Rules, Discretion, and Corruption in Procurement: Evidence from Italian Government Contracting
54 Pages Posted: 28 Jan 2021
Date Written: December 6, 2020
The benefits of bureaucratic discretion depend on the extent to which it is used for public benefit versus exploited for private gain. We study the relationship between discretion and corruption in Italian government procurement auctions, using a confidential database of firms and procurement officials investigated for corruption by Italian enforcement authorities. We show that discretionary procedure auctions (those awarded based on negotiated rather than open bidding) are associated with corruption only when conducted with fewer than the formally required number of bidders or employing discretionary criteria (“scoring rule” rather than first price). We further show that, while these “corruptible” discretionary auctions are chosen more often by officials who are themselves investigated for corruption, they are used less often in procurement administrations in which at least one official is investigated for corruption. These findings fit with a framework in which more discretion leads to greater efficiency as well as more opportunities for theft, and a central monitor manages this trade-off by limiting discretion for high-corruption procedures and locales. Additional results based on two standard tools for curbing corruption – turnover and subcontracting limits – corroborate this interpretation. Overall, our results imply that discretion may be under-utilized, given the high potential benefits as compared to the mod- est increment in corruption.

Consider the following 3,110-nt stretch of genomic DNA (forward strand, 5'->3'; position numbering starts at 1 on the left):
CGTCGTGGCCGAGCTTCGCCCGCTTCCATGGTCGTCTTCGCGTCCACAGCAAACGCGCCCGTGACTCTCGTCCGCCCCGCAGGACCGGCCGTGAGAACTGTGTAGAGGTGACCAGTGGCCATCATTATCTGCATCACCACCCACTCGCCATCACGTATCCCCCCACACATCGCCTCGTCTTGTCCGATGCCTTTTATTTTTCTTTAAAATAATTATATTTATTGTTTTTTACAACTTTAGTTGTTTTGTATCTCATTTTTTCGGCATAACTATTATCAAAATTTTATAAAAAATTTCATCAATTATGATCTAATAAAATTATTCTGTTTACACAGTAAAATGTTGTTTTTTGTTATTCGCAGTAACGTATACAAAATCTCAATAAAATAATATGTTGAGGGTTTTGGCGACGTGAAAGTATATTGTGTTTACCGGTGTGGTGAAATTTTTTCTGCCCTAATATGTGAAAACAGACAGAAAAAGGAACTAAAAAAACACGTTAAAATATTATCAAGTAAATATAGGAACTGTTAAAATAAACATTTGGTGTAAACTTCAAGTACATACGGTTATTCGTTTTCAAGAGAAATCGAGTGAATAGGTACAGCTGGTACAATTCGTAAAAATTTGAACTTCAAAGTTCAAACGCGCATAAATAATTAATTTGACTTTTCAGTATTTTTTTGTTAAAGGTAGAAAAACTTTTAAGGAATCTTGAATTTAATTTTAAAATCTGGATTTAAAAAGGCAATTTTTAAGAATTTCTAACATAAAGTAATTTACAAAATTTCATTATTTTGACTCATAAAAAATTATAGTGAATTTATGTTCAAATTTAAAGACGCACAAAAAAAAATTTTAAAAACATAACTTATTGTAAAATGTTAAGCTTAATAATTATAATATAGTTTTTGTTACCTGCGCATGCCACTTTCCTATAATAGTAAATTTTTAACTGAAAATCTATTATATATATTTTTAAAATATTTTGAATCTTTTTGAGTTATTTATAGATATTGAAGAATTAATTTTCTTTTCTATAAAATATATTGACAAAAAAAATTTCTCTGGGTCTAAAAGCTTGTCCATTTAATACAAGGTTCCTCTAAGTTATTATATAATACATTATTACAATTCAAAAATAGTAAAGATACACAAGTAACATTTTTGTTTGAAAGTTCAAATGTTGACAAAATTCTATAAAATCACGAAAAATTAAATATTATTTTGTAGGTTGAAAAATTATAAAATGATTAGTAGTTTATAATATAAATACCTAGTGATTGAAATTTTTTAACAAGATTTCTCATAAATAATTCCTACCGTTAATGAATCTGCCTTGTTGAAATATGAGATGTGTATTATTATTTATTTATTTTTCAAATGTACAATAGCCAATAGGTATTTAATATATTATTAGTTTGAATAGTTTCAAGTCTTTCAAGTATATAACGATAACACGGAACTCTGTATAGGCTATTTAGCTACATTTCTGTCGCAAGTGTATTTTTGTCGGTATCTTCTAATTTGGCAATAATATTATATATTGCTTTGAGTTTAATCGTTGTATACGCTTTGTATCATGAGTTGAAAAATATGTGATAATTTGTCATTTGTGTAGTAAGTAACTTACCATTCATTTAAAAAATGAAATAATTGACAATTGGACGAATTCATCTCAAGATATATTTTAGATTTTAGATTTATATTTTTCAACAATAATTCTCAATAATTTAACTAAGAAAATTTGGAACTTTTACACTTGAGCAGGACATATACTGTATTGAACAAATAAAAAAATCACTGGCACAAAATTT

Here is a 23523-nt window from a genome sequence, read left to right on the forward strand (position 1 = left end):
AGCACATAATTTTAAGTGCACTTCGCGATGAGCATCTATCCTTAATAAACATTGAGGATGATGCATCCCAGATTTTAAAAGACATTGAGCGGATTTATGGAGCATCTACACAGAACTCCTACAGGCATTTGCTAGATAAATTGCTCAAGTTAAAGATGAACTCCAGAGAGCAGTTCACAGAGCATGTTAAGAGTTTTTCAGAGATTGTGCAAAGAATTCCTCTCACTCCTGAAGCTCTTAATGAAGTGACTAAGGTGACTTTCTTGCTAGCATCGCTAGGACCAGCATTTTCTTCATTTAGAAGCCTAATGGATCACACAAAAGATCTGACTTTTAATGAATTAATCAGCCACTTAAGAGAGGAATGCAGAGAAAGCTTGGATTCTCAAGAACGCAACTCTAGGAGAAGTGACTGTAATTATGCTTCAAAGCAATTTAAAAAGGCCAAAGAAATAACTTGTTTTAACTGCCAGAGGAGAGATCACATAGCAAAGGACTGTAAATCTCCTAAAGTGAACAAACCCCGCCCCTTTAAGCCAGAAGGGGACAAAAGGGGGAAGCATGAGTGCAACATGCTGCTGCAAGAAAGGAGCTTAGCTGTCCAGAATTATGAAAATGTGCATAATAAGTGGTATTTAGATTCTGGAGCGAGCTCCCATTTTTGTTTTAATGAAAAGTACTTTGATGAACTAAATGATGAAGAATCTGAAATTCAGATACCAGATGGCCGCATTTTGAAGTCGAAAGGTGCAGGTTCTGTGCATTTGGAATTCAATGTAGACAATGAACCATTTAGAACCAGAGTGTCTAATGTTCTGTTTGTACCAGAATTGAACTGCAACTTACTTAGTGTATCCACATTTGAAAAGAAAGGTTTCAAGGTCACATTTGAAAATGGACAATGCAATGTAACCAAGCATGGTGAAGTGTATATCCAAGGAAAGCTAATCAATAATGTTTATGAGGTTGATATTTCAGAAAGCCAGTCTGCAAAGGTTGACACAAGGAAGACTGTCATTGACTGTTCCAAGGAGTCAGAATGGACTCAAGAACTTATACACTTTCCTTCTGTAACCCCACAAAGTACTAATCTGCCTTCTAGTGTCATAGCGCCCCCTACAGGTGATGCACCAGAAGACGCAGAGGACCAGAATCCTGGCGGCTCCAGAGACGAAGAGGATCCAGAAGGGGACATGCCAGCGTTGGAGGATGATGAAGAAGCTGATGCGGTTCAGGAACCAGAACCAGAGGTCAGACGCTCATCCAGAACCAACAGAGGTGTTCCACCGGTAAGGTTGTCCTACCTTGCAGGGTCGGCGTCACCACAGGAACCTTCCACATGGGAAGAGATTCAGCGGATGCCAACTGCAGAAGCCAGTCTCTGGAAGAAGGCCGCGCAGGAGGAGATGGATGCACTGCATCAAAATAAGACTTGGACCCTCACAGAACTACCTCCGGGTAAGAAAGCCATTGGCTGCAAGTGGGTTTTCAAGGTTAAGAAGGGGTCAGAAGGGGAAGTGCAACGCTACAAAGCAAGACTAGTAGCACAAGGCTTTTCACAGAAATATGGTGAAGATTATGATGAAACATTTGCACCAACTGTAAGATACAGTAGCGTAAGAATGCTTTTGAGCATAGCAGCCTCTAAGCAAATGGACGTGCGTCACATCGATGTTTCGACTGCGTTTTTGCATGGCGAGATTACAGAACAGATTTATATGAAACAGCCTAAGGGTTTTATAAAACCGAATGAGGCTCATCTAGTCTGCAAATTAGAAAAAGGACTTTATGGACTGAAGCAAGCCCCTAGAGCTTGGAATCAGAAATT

Keywords: Corruption, Procurement, Decentralization, Hierarchy, Bureaucracy, Competition, Bribes
JEL Classification: C73, D72, D73, K42
Suggested Citation: Suggested Citation